Did You See This?

Kara Walker, TikTok, and Jump Cut

On Film / The Daily — Oct 4, 2019
Kara Walker’s . . . calling to me from the angry surface of some grey and threatening sea. I was transported. (2007)

While festivals roll on in New York, London, Sitges, Zurich, Vancouver, and Mill Valley, here are a few other items from this past week to know about.

  • On Wednesday in Tate Modern’s vast Turbine Hall, Kara Walker unveiled Fons Americanus, a fountain that towers over forty feet high. The Guardian’s Adrian Searle calls it “a monument not to the beneficiaries of the British empire, but to its victims, and to the hypocrisies and accommodations to evil that led to slavery.” Today sees the opening, also in London, of From Black and White to Living Color: The Collected Motion Pictures and Accompanying Documents of Kara E. Walker, Artist at Sprüth Magers. Hilton Als, who has curated this exhibition of short works that set Walker’s haunting and haunted silhouettes into motion, writes in frieze about how her work revived his moribund interest in art back in the late 1990s. “Kara’s work was a new reality, a turning point in the history of art, because her art was about society without being social realism,” he writes. An “admixture of true and false, care and carelessness, dreams and history, sex and domination frames the films in ways that encourage Kara to step in from time to time to show us just what manipulation looks like and what the artist’s role in manipulation looks like, too.”
  • Critic and filmmaker Charlie Lyne was invited to the Melbourne International Film Festival in August to mentor a group of slightly younger Australian critics. They flipped the tables on him, though, introducing him to TikTok, the video app primarily used by teens to exchange clips of themselves showing off a range of  talents that often involve goofy gags and lip-synching. In a seven-and-a-half-minute video essay for Sight & Sound, Lyne suggests that there’s an unexploited potential here: “This whole sampling framework is crying out to be used in the service of criticism with each new video an opportunity to deconstruct the sample underpinning it.”
  • Writing about four films that actress-turned-independent director Ida Lupino made between 1949 and 1953, all of them now out on DVD and Blu-ray from Kino Lorber and streaming on the Criterion Channel, Vanity Fair’s K. Austin Collins observes that Lupino’s career “gave her a clear view of her limited options, and opportunity to act accordingly.” The new restorations join recent revivals of work by such filmmakers as Shirley Clarke, Julie Dash, Elaine May, and Cheryl Dunye. “These releases make it impossible to keep telling the same stories about Hollywood history,” writes Collins, “and counterbalance the relative dearth of women behind the camera in studio productions with the long history of women working independently, since the silent era, to make movies on their own terms.”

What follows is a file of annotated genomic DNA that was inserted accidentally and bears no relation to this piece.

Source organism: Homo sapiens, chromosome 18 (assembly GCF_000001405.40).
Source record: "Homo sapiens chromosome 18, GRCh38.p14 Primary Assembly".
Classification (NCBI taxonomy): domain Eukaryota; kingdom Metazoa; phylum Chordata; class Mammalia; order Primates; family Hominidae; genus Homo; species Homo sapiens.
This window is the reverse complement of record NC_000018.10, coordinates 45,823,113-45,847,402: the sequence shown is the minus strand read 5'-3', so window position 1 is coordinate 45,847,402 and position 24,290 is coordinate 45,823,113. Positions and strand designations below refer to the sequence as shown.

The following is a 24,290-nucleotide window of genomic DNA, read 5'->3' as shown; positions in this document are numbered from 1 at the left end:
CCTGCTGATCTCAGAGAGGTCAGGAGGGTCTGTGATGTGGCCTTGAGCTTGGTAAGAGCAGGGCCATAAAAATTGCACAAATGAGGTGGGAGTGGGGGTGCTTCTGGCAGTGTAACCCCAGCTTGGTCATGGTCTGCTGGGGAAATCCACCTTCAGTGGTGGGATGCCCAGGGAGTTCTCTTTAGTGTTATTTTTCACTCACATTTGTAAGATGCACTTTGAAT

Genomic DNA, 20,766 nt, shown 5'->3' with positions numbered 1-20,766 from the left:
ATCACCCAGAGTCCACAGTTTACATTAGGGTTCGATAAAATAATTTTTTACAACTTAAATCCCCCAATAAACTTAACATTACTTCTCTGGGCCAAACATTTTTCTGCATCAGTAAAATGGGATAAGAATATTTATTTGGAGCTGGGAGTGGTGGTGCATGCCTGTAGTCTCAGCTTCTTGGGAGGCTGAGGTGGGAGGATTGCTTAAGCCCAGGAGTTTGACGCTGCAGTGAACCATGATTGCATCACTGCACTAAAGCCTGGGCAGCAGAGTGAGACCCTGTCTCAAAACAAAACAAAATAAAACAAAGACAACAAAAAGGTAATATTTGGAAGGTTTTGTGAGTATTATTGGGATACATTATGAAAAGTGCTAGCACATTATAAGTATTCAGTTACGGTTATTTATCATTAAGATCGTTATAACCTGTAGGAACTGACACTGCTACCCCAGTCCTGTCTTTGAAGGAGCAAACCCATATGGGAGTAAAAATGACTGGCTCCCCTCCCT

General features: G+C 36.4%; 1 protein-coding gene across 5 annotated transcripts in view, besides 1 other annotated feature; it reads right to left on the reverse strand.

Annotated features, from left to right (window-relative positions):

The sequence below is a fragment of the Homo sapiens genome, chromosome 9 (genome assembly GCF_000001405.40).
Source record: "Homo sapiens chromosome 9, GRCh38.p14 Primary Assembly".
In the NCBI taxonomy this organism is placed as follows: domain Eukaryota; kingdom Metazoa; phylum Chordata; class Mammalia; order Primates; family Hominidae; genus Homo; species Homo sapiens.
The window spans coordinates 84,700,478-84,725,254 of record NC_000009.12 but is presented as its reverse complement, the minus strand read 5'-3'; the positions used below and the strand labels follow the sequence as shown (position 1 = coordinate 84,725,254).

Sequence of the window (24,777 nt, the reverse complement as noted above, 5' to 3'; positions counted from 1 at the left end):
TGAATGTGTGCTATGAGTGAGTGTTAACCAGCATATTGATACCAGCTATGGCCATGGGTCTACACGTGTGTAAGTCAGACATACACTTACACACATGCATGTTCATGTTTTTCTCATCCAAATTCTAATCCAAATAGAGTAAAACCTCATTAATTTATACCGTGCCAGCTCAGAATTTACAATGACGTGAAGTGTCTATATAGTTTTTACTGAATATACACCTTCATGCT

• TIFF Cinematheque has been rolling out its fall program, and fortunately for those of us not in Toronto, it’s also been making its programmers’ notes freely available. Andréa Picard writes about Chantal Akerman, whose work “probed the patterns and textures of everyday life, revealing what is imperceptible to most—not least of which was the potential for violence lurking within the quotidian.” James Quandt argues that Nagisa Oshima’s films “exhibit such wit, beauty, furious invention, and profound feeling that their conceptual gambits take on sensual and emotional force.” And Euzhan Palcy, whose work is also being celebrated in London and Manchester, “employs the inherently creolized nature of her Franco-Caribbean identity to engage with and comment upon ideas of Negritude, feminism, French colonialism, and pan-Africanism,” writes Lydia Ogwang. You’ll find more at the Review.
  • Finally for now, one of last week’s bullet points hailed the new searchable database at the Internet Archive collecting all fifty-eight issues of Jump Cut, an invaluable resource for anyone interested in the evolution of film and media criticism over the past four decades. At the time, I didn’t know that a fifty-ninth issue was in the works, but here it is, a bountiful and varied offering of essays on topics ranging from Indian cinema to sexploitation in the 1960s to global superheroes. In an extraordinarily moving endnote, editor Julia Lesage writes about pressing on after losing her husband and cofounding editor Chuck Kleinhans nearly two years ago now. “Chuck was a packrat,” she writes, “a trait hard to live with but incredibly valuable in terms of his library and papers, which now give a rich, internationally oriented, sexually queer, and theoretically sophisticated overview of film scholarship, especially from the 1970s on. And Marxism, and cultural studies, and theater, and the avant-garde across the arts, etc. . . . Keeping Jump Cut functioning is a way of staying sane, so we’ll go for at least one more issue, with luck, and maybe another after that.”

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